An eclectic range of herbs and spices is capable of flourishing in any small space, as can a variety of small tomatoes; hot peppers, including habanero chiles; and edible flowers, like nasturtiums. (Cucumbers and squashes require more space.) If you’re a beginner, you can’t go wrong with rosemary and thyme; both thrive with little maintenance. If you’re fanatical about a particular herb, grow multiple varieties. If basil is your thing, grow African blue basil, Italian basil, and Thai basil -- you’ll be amazed at the nuances in flavor. Seeds often take weeks to establish, so start with seedlings for quicker access. Here are the four steps to starting a container garden:
1. Pick a pot
Whatever type you choose is fair game -- terra-cotta, stone, plastic, resin. We chose pots of varied shapes but the same color for a unified look. Just make sure your container has drainage holes (you can drill your own easily if your pot isn’t clay or stone). Vegetables and tomatoes grow best in pots of at least 12 inches in diameter. As for depth, hot peppers prefer at least 12 inches; cherry tomatoes, at least 18 inches. Herbs aren’t picky, so anything with drainage holes should do.
2. Find a sunny spot
Your pot should receive six to eight hours of sun each day. Herbs and produce do best outdoors, but if the container must stay inside, keep the room cool. Either way, keep the pot slightly raised on wooden panels or bricks to promote drainage, says Ryan McCallister, head gardener at Martha’s farm in Bedford, New York. (If the pot has a hole on the side near the bottom, you won’t need to raise it.)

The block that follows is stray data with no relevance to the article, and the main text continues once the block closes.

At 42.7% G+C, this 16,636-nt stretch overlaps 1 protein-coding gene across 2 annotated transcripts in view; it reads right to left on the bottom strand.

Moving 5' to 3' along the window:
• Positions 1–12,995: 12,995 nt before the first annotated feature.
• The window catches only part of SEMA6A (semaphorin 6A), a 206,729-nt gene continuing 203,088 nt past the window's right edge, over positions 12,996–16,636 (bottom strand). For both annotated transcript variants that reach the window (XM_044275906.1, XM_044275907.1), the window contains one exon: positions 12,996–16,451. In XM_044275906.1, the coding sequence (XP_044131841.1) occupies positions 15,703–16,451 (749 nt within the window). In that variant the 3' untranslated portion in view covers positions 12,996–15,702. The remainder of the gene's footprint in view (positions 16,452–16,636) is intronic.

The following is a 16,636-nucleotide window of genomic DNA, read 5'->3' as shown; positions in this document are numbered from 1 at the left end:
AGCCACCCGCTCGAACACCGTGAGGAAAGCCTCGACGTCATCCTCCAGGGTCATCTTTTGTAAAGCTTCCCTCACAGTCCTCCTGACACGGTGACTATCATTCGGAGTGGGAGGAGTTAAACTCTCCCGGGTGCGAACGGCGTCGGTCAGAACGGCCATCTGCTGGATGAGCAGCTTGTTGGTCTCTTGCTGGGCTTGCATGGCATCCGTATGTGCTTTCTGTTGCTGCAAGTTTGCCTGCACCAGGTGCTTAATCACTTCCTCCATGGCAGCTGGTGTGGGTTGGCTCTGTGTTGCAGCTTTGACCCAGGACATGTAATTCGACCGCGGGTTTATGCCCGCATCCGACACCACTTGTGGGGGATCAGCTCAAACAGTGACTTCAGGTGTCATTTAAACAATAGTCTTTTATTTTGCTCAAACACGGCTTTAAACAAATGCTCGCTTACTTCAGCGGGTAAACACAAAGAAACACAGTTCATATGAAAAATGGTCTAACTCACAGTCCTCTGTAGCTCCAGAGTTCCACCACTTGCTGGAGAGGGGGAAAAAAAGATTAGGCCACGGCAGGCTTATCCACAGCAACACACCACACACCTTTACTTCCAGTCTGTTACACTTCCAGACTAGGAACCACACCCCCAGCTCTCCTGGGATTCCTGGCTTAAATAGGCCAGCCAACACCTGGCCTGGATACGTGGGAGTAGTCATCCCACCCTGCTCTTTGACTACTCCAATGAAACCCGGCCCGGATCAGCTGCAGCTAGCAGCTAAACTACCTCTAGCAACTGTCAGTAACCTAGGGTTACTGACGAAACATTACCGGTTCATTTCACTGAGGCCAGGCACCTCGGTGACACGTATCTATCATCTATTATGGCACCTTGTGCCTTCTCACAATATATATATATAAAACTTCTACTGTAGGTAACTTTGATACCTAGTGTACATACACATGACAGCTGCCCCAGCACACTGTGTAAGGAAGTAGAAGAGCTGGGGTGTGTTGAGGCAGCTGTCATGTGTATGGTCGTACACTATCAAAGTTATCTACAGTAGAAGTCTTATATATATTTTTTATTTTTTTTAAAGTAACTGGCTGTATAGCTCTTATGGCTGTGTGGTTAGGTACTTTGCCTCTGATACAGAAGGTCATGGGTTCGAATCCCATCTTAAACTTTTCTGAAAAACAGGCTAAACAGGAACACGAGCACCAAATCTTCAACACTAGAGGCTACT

3. Add potting mix
Reserve garden soil for growing plants in the ground. Instead, use a potting mix, or soil that is specially designed for containers. (Here's how to make your own.) Start by placing fabric or broken ceramic over the drainage holes; this keeps soil from falling out. Moisten the mix, then cover the bottom of the pot with it.
4. Start planting
Read the plant tag (or ask your nursery) to find out the space needed between each seedling. Then loosen up the roots and suspend them in your pot to figure out how much more dirt you need. (Cover the roots, but let the leaves appear just above the surface.) Add enough soil so it’s level and an inch shy of the container’s rim. Pat down the soil firmly, then add enough water that it starts to drain through the holes. (For tomatoes, you’ll need stakes to hold the stems up.)